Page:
1965 Sebring 12-Hour Grand Prix of Endurance – Page Five
The Hall/Sharp Chaparral continued to lead the race at 4 p.m. with the Hill/ Rodriguez Ferrari 330P second and the Miles/McLaren Ford GT40 third. Positions had not changed for the top three by 5 p.m. but very dark clouds were approaching from the north and a storm was imminent. It became so dark that a few racers found it necessary to turn on their driving lights.
Some spectators went to their cars to turn on the AM radios looking for a local weather update. Unfortunately all that many could find on their radios was static or very distant stations. It seems that the cold war was still in full force in south Florida with both Communist Cuba and the U.S. Government doing their best to jam radio signals from each other.
At 5:25 p.m. the storm hit with surprising force. The initial winds exceeded 50 mph and caused the Good Year blimp, Mayflower, to stand straight up on its nose. The ground crew rushed to secure the air ship lest it break free from its mooring. A few of the tents and temporary structures in the spectator area were either blown away or blown over. One tent ended up in the branches of a nearby tree with its tie-down ropes and tent stakes still attached.
Then the rains descended like a gray wall of water on the track cutting visibility almost to zero. By most accounts at least 5 inches of rain fell during the first 30 minutes totally overwhelming the track’s drainage system.
Under these conditions race cars lap times began to double, then triple as the cars plowed through standing water on the track. Water levels reached 8 inches or more in some areas. More than one car stopped on the track or sputtered into the pits with soaked ignitions and didn’t get going until their distributor and electrics were dried out.
Low slung cars like the Chaparral, Lola, Ford GT and Ferrari prototypes had a particular problem. Their air intakes were so low that the standing water was being scooped up and force fed by the forward movement of the car into all parts of the car including the cockpit. The force of the water being funneled throughout some cars caused gauges and switches to pop out of the dash. When they pitted mechanics were seen stuffing rags and towels into those air intake vents.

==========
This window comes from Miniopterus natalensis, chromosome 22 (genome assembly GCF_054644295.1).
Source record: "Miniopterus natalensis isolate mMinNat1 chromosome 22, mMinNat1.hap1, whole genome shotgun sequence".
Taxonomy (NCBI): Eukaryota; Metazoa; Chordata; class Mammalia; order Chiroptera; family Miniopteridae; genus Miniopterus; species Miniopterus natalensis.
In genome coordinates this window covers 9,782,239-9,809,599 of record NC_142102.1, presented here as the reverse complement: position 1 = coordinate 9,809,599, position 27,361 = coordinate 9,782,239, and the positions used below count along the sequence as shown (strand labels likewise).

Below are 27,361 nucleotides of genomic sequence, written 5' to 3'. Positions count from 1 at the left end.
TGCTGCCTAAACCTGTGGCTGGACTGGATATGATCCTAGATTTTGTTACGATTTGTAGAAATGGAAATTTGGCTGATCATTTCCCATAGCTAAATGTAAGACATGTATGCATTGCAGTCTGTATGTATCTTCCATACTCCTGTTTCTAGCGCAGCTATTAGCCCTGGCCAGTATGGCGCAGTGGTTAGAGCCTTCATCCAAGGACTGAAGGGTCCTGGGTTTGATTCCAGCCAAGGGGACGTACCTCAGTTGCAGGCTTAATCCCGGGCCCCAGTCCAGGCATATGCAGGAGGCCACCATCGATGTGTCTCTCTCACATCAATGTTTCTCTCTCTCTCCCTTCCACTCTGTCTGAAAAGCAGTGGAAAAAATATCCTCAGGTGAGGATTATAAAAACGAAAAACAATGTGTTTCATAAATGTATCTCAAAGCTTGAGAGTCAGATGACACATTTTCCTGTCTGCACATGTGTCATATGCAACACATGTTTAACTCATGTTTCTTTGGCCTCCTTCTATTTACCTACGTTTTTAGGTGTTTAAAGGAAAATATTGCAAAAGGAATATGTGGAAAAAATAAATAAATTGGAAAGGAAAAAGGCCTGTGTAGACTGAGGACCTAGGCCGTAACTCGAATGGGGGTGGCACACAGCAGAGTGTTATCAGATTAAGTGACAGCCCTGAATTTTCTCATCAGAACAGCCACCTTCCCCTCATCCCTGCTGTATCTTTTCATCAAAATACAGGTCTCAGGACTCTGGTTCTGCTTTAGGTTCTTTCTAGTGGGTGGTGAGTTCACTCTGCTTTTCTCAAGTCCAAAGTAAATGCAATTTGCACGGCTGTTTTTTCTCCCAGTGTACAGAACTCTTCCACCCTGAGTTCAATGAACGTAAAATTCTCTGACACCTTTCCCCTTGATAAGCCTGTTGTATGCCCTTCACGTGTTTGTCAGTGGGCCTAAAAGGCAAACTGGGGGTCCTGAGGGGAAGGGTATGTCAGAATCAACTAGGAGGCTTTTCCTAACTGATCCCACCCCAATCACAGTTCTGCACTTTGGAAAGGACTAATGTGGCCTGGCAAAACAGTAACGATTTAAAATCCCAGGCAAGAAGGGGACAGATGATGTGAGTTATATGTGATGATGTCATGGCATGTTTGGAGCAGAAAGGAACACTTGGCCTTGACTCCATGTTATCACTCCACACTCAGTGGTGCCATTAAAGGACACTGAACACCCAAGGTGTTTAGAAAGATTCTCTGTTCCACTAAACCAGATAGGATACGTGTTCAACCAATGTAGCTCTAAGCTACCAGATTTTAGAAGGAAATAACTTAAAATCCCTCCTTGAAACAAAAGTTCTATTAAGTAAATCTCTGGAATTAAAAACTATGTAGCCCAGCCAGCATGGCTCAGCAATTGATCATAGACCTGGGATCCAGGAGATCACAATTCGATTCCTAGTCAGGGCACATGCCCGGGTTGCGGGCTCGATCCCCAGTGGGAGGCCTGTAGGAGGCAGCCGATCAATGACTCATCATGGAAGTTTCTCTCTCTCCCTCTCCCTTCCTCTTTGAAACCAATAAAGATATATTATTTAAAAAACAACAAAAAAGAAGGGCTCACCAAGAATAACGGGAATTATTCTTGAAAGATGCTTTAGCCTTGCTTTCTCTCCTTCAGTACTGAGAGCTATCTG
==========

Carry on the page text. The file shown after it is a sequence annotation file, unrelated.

Because of the newly constructed protective pit wall the pit lane was awash and looked like a canal to everyone. Spare tires and other items were seen floating around in the pit enclosures and tools disappeared in the water. Drivers, crew and race officials waded in water approaching eight or more inches. Some will always remember the comical sight of Carroll Shelby with the brim of his soaked black Stetson down around his ears standing in water up to his ankles.
As the waters continued to rise in the pit area Bizzarrini team owner, Giotto Bizzarrini, decided to save his expensive Italian leather shoes by placing them in the corner of the pit stall. He then rolled up his pants legs and went back to managing the two Bizzarrini Iso Grifos in his bare feet. In the meantime the waters rose to the point where they flooded the pit stalls and his shoes floated out in the maelstrom never to be seen again. The next day when Bizzarrini boarded the plane for Italy he did so in his stocking feet.
On the race course the cars with wide race tires began to aquaplane and lose traction and handling. Some drivers and crew said later they were waiting for the race officials to red flag the race because conditions were too dangerous. That decision was never made and the rains continued unabated.